This is not the only website paying tribute to Ann Dvorak in the days leading up to August 9th, when Turner Classic Movies devotes a full twenty four hours programming to her. As we get closer to the 3:00am PST kick-off of 1932’s Crooner, more and more Dvorak love is popping up elsewhere. Here are some other sites getting ready for Ann Dvorak Day.
Carole & Company: Reflections on Carole Lombard and Classic Hollywood – A brief and nicely illustrated look at AD’s life and career with some added perspective on Lombard’s Pre-Code years.
Examiner.com – Paula Guthat at the Examiner’s Detroit site runs down this week’s Summer Under the Stars line-up, including Ann Dvorak Day.
If you know of any other sites devoting some space to Ann for her big day tomorrow, please leave a comment or email me – christina at anndvorak dot com.
Enjoy Ann Dvorak Day tomorrow!
Ann Dvorak Day on Turner Classic Movies is almost here! That’s right, on Tuesday August 9th, there is actually going to be a station airing Dvorak movies for 24 hours. In preparation for the day, TCM has posted a wonderful biographical article by Lorraine LoBianco, as well as programming articles for all the films. Here is a guide to all sixteen moves, and instead of posting a plot to the whole film, I’m giving a sentence or two regarding the Ann Dvorak angle.
Christmas has come early for me this year! Not only is Turner Classic Movies running 24 hours of Ann Dvorak programming on August 9th, but an interview with me about Ann has been posted on TCM’s Movie Morlocks blog.
A couple months back, Richard Harland Smith contacted me because he was writing a programming article on Ann’s 1934 flick Massacre, and was looking for additional information. He was the first one to break the news to me that Ann was getting her own day for the annual “Summer Under the Stars” festival. I’m not sure if he found my reaction to be delightfully enthusiastic or freakishly amusing, but he soon offered to interview me for the Morlocks blog about Ann Dvorak Day.
I cannot thank him enough for allowing me to be part of Ann Dvorak Day and I hope you enjoy the interview!
Four months ago I started working on the Ann Dvorak bio during the 20 minute subway ride to and from work. As I had mentioned in previous progress reports, it took me two years to write the first 20,000 words, mainly because I was attempting to make my first draft the final draft and writing when I was really in the mood. This was grueling and my lack of progress was discouraging, so I was seldom in the mood. Then, I stopped being meticulous, started lugging my laptop on the subway, and have officially wrapped up the first draft.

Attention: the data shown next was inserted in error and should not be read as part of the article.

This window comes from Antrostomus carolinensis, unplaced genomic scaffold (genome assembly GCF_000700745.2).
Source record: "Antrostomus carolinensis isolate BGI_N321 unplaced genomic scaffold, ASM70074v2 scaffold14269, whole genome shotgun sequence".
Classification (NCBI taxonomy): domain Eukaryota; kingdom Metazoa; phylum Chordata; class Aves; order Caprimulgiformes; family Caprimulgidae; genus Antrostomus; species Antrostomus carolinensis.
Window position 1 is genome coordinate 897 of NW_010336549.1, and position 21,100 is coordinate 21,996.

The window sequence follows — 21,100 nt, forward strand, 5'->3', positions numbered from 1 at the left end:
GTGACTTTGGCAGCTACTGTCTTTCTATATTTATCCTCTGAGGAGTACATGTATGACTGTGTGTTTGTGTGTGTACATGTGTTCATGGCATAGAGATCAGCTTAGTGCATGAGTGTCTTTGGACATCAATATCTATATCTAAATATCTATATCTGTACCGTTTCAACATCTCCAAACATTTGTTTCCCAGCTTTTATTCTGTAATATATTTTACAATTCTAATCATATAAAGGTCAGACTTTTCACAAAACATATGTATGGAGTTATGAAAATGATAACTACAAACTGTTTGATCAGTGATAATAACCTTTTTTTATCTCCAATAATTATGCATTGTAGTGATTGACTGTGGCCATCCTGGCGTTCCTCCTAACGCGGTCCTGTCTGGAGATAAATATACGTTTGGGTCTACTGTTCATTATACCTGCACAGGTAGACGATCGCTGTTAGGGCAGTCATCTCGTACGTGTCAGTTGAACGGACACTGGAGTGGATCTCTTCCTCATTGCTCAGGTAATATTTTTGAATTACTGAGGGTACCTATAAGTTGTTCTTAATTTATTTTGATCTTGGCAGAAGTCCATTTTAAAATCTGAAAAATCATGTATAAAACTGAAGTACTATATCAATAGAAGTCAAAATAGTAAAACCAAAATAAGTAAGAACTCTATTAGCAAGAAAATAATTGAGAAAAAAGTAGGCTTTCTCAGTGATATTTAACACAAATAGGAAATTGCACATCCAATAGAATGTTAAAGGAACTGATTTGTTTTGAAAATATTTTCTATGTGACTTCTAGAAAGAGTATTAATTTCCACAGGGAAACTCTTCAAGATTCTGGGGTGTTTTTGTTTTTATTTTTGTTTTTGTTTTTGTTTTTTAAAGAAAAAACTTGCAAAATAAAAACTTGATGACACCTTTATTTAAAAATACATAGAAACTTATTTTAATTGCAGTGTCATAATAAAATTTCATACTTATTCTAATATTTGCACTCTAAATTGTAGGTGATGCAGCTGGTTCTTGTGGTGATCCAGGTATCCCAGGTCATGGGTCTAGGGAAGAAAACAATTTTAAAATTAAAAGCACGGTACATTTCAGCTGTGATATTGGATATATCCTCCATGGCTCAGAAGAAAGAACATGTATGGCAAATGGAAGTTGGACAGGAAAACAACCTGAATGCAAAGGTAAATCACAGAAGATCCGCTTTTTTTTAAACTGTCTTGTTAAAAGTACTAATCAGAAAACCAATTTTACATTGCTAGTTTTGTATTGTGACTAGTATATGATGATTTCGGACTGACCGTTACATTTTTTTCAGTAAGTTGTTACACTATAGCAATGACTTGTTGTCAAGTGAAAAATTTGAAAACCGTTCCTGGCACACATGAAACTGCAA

Just to be clear, this first draft is a rough, rough draft, and I still have a lot of work ahead of me. These 50,000 words are essentially the skeleton of Ann’s life and career, and now I have to go back and add the details. I need to insert quotes, fact check, revisit a lot of her films, and amazingly there is still more research to do. This thirteen-year-old project is still no where near completion, but the progress I’ve made by tweaking my approach is amazing and and there is finally an end in sight.
Thanks to everyone who has commented here or sent emails of encouragement. This book has always been a personal labor of love, but knowing Ann has other fans who are interested in devoting some of their time to reading her life story has been mighty encouraging and I hope I don’t let any of you down. Thanks for sticking with me, and honestly, it’s just a little while longer!
Today marks what would have been Ann Dvorak’s 100th birthday. At the time of her death in 1979, only the most ardent classic film fans remembered her. Now, because of an increased accessibility to her films and info about her life and career, Ann’s fan base is growing. While she will always be relatively obscure, there seems to be more of an appreciation for performances now than anytime since her retirement in 1952. It’s just too bad that she did not live long enough to see this renewed interest.
This month, Turner Classic Movies pays tribute to Ann Dvorak with 24 hours of programming as part of its annual Summer Under the Stars. The festivities kick off at 3:00am PST on August 9th with 1932’s Crooner. TCM has launched a nifty section on its website devoted to all the actors featured on Summer Under the Stars, with Ann’s page including a nice biographical article as well as programming articles on all sixteen films being shown.
As we get closer to the date, I will be writing up a guide to all the films being shown In the meantime, take a minute to hold a good thought for Ann Dvorak on her centennial.